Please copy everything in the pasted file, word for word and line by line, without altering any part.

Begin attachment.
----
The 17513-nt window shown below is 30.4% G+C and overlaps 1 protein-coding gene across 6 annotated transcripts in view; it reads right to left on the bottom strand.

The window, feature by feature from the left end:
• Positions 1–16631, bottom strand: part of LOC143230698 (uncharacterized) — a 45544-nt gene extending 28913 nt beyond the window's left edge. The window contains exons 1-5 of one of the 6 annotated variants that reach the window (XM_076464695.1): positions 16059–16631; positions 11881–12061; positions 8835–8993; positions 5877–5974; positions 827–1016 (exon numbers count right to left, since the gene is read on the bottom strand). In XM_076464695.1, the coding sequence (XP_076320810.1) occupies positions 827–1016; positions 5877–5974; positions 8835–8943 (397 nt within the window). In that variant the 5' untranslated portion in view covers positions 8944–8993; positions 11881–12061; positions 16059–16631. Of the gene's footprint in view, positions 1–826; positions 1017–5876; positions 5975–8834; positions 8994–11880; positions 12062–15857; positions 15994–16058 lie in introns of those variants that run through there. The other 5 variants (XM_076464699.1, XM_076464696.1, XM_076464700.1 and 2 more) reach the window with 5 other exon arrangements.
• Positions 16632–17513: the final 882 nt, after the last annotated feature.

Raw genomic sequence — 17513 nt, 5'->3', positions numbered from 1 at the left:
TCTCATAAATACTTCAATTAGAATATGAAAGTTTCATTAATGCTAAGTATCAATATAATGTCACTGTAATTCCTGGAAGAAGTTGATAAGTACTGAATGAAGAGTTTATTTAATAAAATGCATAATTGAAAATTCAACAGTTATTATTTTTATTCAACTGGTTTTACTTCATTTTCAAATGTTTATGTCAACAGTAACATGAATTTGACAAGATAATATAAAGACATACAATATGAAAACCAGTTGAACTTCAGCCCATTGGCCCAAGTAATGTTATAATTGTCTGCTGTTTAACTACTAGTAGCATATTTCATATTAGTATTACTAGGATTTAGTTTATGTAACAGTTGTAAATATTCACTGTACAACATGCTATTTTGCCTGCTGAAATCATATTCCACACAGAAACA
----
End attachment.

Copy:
The 17513-nt window shown below is 30.4% G+C and overlaps 1 protein-coding gene across 6 annotated transcripts in view; it reads right to left on the bottom strand.

The window, feature by feature from the left end:
• Positions 1–16631, bottom strand: part of LOC143230698 (uncharacterized) — a 45544-nt gene extending 28913 nt beyond the window's left edge. The window contains exons 1-5 of one of the 6 annotated variants that reach the window (XM_076464695.1): positions 16059–16631; positions 11881–12061; positions 8835–8993; positions 5877–5974; positions 827–1016 (exon numbers count right to left, since the gene is read on the bottom strand). In XM_076464695.1, the coding sequence (XP_076320810.1) occupies positions 827–1016; positions 5877–5974; positions 8835–8943 (397 nt within the window). In that variant the 5' untranslated portion in view covers positions 8944–8993; positions 11881–12061; positions 16059–16631. Of the gene's footprint in view, positions 1–826; positions 1017–5876; positions 5975–8834; positions 8994–11880; positions 12062–15857; positions 15994–16058 lie in introns of those variants that run through there. The other 5 variants (XM_076464699.1, XM_076464696.1, XM_076464700.1 and 2 more) reach the window with 5 other exon arrangements.
• Positions 16632–17513: the final 882 nt, after the last annotated feature.

Raw genomic sequence — 17513 nt, 5'->3', positions numbered from 1 at the left:
TCTCATAAATACTTCAATTAGAATATGAAAGTTTCATTAATGCTAAGTATCAATATAATGTCACTGTAATTCCTGGAAGAAGTTGATAAGTACTGAATGAAGAGTTTATTTAATAAAATGCATAATTGAAAATTCAACAGTTATTATTTTTATTCAACTGGTTTTACTTCATTTTCAAATGTTTATGTCAACAGTAACATGAATTTGACAAGATAATATAAAGACATACAATATGAAAACCAGTTGAACTTCAGCCCATTGGCCCAAGTAATGTTATAATTGTCTGCTGTTTAACTACTAGTAGCATATTTCATATTAGTATTACTAGGATTTAGTTTATGTAACAGTTGTAAATATTCACTGTACAACATGCTATTTTGCCTGCTGAAATCATATTCCACACAGAAACA